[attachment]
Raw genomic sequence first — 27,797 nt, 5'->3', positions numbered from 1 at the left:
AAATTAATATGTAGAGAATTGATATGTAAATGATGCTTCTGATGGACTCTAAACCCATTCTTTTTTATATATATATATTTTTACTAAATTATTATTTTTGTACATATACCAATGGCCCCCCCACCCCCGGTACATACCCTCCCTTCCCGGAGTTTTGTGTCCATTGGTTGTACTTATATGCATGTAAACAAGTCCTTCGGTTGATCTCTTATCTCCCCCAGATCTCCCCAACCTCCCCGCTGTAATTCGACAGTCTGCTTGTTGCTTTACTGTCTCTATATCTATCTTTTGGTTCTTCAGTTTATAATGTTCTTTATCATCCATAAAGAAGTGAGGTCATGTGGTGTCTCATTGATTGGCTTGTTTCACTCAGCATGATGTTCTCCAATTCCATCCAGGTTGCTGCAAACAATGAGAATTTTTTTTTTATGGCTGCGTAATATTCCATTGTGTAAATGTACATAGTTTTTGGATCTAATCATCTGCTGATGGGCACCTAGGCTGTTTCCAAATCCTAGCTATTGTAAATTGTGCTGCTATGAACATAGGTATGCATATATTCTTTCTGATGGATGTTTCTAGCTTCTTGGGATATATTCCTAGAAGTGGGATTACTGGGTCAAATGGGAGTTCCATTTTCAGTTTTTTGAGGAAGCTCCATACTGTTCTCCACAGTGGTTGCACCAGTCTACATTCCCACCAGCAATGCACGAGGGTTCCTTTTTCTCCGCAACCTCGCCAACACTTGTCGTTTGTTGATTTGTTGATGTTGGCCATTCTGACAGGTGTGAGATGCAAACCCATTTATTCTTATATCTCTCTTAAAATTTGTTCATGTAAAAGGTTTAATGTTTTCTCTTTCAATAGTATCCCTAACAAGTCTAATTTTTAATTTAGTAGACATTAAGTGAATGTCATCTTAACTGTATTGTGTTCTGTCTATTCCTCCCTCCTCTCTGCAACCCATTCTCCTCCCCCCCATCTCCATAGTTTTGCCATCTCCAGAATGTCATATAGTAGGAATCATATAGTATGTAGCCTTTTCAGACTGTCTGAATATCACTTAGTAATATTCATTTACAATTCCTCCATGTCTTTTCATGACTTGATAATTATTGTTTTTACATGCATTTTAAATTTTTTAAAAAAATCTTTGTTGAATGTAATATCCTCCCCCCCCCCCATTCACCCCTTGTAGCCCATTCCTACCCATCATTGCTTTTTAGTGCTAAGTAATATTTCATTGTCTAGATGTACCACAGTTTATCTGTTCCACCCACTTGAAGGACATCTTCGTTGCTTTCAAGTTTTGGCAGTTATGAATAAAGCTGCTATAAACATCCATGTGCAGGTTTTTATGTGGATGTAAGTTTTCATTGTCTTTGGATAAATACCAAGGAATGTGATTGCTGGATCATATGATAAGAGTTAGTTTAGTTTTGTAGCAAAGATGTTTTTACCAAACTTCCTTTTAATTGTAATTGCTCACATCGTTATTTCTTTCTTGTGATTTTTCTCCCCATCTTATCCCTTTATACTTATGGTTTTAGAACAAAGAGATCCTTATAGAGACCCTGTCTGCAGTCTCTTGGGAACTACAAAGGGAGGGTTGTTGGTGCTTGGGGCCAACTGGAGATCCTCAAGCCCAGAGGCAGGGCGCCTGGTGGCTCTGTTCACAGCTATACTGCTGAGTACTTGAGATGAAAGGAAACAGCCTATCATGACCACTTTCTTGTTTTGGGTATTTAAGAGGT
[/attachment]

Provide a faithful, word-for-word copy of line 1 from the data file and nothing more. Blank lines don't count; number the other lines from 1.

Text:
Raw genomic sequence first — 27,797 nt, 5'->3', positions numbered from 1 at the left: